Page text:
The Effect of HSV-2 Infection on the Expression of Cellular Mitochondrial Aspartate Aminotransferase

Collins, Terry Cordell (1998) The Effect of HSV-2 Infection on the Expression of Cellular Mitochondrial Aspartate Aminotransferase. PhD thesis, University of Glasgow.

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Herpes simplex virus has long been implicated in the development of human genital cancers, especially carcinoma of the cervix. Recent epidemiological and biological studies suggest that a cooperative interaction between herpes simplex virus and human papillomavirus leads to an increased risk of developing cervical neoplasia. A set of cell coded polypeptides has been detected in a transformed rat cell line (Bn5T) produced by transformation of rat embryo fibroblasts with a fragment of HSV-2. This group of polypeptides (200kDa, 90kDa (a doublet U90 and L90), 40kDa and 32kDa) were immunoprecipitated specifically from transformed cells by sera from tumour bearing rats, and from rats immunised with non-transformed HSV-2 infected cells. This suggested that HSV-2 might be inducing polypeptides with a function in transformed cells. This thesis describes studies on the 40kDa polypeptide from this group. The 40kDa polypeptide is specifically induced in transformed cells and is upregulated by HSV-2 infection. The 40kDa polypeptide was purified from Bn5T cells by ammonium sulphate fractionation and fast protein liquid chromatography in an attempt to raise an antiserum to this protein. A poor immune response was observed in rabbits injected with this immunogen, an observation previously and independently reported in our laboratory. However, amino acid sequence data and subsequent immunological studies (Lucasson, 1992) demonstrated that the 40kDa polypeptide was related to mitochondrial aspartate aminotransferase (mAspAT). The steady state level of mAspAT mRNA was examined to determine whether HSV-2 infection increased the amount of mRNA in transformed cells, as the protein level and enzyme activity had previously been shown to be increased. This study demonstrated an increase of approximately 80% in the level of mAspAT mRNA following HSV-2 infection of Bn5T cells. This conclusion was obtained from Northern blotting and reverse transcriptase PCR experiments. During Western blotting experiments to confirm the increased mAspAT protein level following HSV-l/HSV-2 infection (previously observed by slot blot immunoblotting), a second polypeptide was identified specifically in the HSV infected samples. This polypeptide was found to have a slightly greater molecular weight in cells infected with HSV-1 than in HSV-2 infected cells. This information was used to map the region of the HSV genome encoding this polypeptide, by analysis of the polypeptide produced following infection of cells with a panel of intertypic recombinant herpes simplex viruses. The polypeptide was identified as the HSV dUTPase enzyme, although no obvious reason for the cross-reactivity could be found. A plasmid was constructed with the mAspAT cDNA under the control of the HCMV major immediate early promotor. This plasmid expressed the mAspAT polypeptide in transfected cells, as determined by immunofluorescence studies. Transfection of this plasmid into normal rat kidney cells led to an increase in the number of cells which formed colonies in soft agar medium, in comparison to cells transfected with the parental control plasmid. This experiment demonstrated a direct biological transforming effect of increased mAspAT expression in normal cells in vitro. Transformation assays in vivo using these cells injected into nude mice were inconclusive, as tumours also developed in animals injected with control cells. During RT-PCR experiments to quantify the level of mAspAT mRNA following HSV infection, an additional PCR product was observed in HSV-2 infected BnST cell samples. This product was slightly smaller than the normal sized product, and might explain the appearance of a 40kDa mAspAT polypeptide (in addition to the consitutive cellular 44kDa enzyme) and the increased membrane mAspAT immunofluorescence observed in transformed cells (J.C.M. Macnab, unpublished results). The smaller PCR product was cloned into pGEM-T and partial DNA sequence was obtained. This demonstrated that the mitochondrial targetting presequence was present in the smaller clones, and did not therefore explain the altered localisation of mAspAT to the cell surface observed in the transformed cell. My results demonstrate an increase in the level of mAspAT mRNA in transformed cells following infection with HSV-2, and that increased expression of mAspAT can induce transformation in normal cells. The possible effects of increased mAspAT activity on tumour cell metabolism are discussed, along with the function of mAspAT as a plasma membrane long chain fatty acid binding protein (FABP(pm)) and a possible role for the dUTPase-mAspAT cross reactivity in promoting cervical neoplasia.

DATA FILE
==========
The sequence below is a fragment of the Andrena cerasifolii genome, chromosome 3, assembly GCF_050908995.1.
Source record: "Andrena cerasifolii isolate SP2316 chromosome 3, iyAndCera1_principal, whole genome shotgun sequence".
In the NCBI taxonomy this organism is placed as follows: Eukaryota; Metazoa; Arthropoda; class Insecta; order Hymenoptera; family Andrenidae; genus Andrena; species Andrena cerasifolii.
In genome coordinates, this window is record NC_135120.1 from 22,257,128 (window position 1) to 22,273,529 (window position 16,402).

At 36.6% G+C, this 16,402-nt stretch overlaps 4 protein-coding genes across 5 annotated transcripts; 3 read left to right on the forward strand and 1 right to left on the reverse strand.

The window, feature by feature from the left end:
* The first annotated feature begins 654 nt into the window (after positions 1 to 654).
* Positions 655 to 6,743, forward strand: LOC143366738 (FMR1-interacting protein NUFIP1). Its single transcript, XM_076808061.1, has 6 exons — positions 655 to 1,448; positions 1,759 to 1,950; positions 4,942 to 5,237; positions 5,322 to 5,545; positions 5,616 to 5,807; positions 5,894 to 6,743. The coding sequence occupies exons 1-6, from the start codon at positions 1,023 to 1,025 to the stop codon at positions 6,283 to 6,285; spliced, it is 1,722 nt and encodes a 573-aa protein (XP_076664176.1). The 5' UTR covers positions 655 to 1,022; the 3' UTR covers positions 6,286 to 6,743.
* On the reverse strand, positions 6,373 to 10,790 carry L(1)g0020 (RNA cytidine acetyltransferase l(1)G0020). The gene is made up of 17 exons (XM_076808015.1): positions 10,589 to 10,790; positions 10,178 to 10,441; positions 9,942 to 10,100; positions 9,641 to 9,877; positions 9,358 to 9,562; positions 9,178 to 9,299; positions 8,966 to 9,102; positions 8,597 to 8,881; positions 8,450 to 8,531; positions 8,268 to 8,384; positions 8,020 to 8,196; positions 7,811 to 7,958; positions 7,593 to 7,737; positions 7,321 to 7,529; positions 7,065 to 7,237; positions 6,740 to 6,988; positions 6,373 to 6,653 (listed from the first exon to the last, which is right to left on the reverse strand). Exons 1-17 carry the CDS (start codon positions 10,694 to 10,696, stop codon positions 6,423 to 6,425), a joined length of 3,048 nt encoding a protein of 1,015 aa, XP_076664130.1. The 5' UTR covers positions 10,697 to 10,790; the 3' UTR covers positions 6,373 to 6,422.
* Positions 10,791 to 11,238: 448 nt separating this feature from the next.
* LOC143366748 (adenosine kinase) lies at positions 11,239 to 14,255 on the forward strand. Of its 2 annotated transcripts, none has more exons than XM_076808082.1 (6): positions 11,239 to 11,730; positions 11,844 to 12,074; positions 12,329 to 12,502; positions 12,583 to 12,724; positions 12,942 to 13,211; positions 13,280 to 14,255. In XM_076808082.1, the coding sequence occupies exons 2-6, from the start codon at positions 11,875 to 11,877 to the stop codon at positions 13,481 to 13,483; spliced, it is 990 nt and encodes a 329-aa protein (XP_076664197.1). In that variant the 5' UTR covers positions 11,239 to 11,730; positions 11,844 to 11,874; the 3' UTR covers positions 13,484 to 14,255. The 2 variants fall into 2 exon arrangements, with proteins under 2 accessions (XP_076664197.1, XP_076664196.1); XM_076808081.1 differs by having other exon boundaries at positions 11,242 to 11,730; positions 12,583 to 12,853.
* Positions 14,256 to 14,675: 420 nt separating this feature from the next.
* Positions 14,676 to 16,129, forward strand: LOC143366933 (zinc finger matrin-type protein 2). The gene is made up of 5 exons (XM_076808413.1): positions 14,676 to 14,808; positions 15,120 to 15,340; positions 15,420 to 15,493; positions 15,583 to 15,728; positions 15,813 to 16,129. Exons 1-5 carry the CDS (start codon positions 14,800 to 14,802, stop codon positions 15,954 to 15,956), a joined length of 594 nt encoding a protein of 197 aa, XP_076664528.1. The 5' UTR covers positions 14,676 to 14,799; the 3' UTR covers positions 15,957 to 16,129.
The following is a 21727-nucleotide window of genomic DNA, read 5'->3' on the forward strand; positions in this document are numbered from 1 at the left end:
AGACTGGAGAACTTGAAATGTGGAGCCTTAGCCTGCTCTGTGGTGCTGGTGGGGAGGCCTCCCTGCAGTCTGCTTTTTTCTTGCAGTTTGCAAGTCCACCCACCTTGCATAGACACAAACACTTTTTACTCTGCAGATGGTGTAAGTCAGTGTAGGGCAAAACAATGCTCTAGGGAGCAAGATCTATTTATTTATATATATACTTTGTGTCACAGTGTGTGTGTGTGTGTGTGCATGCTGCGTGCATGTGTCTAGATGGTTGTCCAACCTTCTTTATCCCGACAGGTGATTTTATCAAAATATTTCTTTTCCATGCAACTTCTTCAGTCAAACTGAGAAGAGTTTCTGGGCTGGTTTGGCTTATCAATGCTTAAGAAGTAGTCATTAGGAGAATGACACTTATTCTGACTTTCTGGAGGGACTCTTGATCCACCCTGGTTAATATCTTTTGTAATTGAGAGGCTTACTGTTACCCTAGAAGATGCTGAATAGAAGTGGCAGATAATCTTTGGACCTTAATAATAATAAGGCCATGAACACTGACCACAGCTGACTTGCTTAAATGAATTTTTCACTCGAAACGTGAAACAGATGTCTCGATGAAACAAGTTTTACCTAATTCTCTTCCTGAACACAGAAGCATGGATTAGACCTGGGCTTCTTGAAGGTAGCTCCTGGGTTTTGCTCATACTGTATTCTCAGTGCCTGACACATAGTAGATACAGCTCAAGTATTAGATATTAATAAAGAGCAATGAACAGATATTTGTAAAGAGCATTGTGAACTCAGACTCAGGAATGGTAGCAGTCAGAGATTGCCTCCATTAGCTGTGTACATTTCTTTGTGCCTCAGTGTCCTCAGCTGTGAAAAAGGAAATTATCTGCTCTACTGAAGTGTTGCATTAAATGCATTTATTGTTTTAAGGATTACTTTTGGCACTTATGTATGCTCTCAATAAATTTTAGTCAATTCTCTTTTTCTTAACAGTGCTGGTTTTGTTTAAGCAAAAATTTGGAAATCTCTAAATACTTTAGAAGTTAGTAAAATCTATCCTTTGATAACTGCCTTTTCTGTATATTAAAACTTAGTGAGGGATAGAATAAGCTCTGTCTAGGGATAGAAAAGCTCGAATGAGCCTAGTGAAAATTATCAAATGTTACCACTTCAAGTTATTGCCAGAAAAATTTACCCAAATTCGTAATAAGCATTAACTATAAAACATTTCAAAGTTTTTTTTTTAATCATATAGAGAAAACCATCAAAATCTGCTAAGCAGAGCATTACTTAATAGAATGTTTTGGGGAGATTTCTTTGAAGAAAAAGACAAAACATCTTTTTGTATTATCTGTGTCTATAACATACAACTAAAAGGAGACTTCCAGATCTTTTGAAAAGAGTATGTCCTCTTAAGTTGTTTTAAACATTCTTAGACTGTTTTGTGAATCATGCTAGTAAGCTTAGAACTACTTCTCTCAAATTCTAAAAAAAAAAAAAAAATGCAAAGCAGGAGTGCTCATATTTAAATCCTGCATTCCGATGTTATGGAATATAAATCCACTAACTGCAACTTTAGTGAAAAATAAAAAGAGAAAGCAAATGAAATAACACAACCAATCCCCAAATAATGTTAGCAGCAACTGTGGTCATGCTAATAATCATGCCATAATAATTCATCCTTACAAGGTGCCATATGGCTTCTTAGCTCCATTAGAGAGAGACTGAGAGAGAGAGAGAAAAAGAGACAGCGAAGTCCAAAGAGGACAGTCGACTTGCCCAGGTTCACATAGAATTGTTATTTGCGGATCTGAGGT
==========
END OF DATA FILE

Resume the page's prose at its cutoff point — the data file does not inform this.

Item Type: Thesis (PhD)
Qualification Level: Doctoral
Additional Information: Adviser: Joan MacNab
Keywords: Virology
Date of Award: 1998
Depositing User: Enlighten Team
Unique ID: glathesis:1998-75872
Copyright: Copyright of this thesis is held by the author.
Date Deposited: 19 Dec 2019 09:15
Last Modified: 19 Dec 2019 09:15

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